By Anthony Tosie, firstname.lastname@example.org
Following several years of violating federal environmental regulations with its Frisco lead-acid battery recycling plant, Exide Technologies has agreed to pay a $225,000 fine to the Environmental Protection Agency.
The fine comes as the result of violations the agency found at the Frisco plant in regards to the Resource Conservation and Recovery Act following December 2009 and December 2010 inspections. Exide has paid similar fines for violating other federal laws in recent years.
Violations were found regarding the spread of dust, handling of waste and maintenance of required equipment, among other issues.
One such violation, according to the settlement, occurred when “EPA [officials] collected evidence during the 2009 and 2010 facility inspections showing that the hood installed at the reverberatory furnace was a partial hood enclosure that has openings which allow fugitive emissions to escape.”
Another violation the EPA states its officials witnessed included Exide vehicles failing to use a vehicle wash after visiting the plant’s raw materials storage building. The settlement agreement also claims Exide was unable to provide records for several safety and health requirements, such as a full plan for preventing the spread of dust emissions.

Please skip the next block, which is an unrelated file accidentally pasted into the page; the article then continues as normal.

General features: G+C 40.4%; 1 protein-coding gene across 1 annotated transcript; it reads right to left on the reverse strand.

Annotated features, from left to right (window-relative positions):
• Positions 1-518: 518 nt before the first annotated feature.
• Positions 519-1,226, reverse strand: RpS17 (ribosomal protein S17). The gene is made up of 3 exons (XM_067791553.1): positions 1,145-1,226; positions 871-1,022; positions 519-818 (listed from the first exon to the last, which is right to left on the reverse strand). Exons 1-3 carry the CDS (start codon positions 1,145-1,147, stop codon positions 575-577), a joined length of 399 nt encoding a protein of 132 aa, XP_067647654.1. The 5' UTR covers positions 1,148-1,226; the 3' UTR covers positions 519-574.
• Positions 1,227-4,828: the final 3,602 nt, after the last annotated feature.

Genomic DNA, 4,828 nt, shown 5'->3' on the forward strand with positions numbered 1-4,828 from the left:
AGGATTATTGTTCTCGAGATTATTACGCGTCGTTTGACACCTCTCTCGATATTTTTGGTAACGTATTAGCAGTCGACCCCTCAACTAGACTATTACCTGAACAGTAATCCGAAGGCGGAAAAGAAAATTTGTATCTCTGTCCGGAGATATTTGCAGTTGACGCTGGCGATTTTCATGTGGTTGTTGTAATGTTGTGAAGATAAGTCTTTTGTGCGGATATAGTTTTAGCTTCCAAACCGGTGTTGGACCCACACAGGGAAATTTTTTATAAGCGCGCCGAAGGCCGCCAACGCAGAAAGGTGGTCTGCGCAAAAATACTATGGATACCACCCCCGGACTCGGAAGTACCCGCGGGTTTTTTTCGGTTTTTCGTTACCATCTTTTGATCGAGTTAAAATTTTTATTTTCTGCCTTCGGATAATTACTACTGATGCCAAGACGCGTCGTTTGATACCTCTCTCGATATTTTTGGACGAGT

As part of the settlement, Exide will continue testing samples of solid waste according to guidelines given by the EPA. The company is also required to continue working with the Texas Commission on Environmental Quality for the remediation of contaminated land.
Exide has 30 days from the settlement’s Dec. 18 filing to pay the $225,000 fine.
The Frisco-based battery recycling plant is currently in the process of being demolished following an agreement with the city. Part of that process includes TCEQ-overseen decontamination of the land the plant resides on as well as the proper disposal and cleaning of facilities and equipment prior to demolition.
Exide is currently accepting questions regarding the plant’s closure at its website. Earlier this week, the company posted an action plan regarding the landfill on the site which is home to hazardous materials.
According to that plan, however, Exide will retreat the hazardous materials currently in the landfill until analysis finds the materials to be in compliance with federal standards. After the materials comply with federal standards, the materials will be placed back in the landfill.
The company’s website is currently accepting questions on the landfill action plan. To read the plan or submit a question, click here.